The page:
Did you know that most dogs are considered seniors when they hit seven? For cats, it’s around nine. Pets age much more rapidly than humans, which means diseases and illnesses progress more quickly as well.
To make sure your pet has the longest, healthiest, most comfortable life possible, we encourage you to bring your senior pet for exams and blood tests twice each year. This way, we can track how your pet is aging, and we’ll be more likely to catch any developing diseases before they’re big problems.
Blood tests are one of the most important parts of a senior exam. These blood screenings—often referred to as a senior panel— monitor red and white blood cell counts and reveal how well the kidney, liver, pancreas, and thyroid are functioning. We may recommend a chest x-ray to ensure that the heart is a normal size and that there are no masses in the lungs.
Periodontal disease is a threat to our pets’ health and comfort, and it’s particularly tough on older pets. That’s why a dental exam is always part of any senior pet screening as well.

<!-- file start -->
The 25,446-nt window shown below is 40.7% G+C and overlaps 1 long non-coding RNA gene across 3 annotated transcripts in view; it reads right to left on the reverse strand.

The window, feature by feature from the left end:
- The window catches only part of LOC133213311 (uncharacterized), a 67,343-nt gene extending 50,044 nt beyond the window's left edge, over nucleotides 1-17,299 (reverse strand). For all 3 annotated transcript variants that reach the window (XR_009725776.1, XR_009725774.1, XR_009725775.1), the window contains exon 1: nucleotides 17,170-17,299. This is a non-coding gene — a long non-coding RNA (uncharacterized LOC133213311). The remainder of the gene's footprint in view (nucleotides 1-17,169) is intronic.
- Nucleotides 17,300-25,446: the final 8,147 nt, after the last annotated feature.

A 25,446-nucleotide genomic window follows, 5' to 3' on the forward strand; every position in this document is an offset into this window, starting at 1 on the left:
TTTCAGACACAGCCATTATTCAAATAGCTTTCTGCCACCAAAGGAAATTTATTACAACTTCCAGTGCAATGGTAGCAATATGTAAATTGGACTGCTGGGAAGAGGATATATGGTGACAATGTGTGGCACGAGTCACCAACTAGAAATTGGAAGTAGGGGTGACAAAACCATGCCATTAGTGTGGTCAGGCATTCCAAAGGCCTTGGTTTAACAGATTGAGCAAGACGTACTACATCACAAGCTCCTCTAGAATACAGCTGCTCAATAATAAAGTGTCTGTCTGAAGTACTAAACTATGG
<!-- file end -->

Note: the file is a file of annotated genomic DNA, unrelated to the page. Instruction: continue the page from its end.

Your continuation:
One of the most common conditions seen in elder pets is osteoarthritis. General symptoms in dogs include limping, spinal issues like a hunch or a back that is sensitive to touch, tiredness, loss of muscle and constant licking, chewing or biting sensitive areas. In cats, the symptoms may be more subtle, but usually a reluctance to jump or leap up as before is a tell-tale sign. We can help your arthritic pet feel more comfortable utilizing a variety of treatments including medication and physical therapy.
Finally, make sure to let us know about any behavior changes in your pet. Once dogs and cat get to the geriatric stage, monitoring for signs of cognitive dysfunction—such as accidents, getting lost or wandering aimlessly—is very important.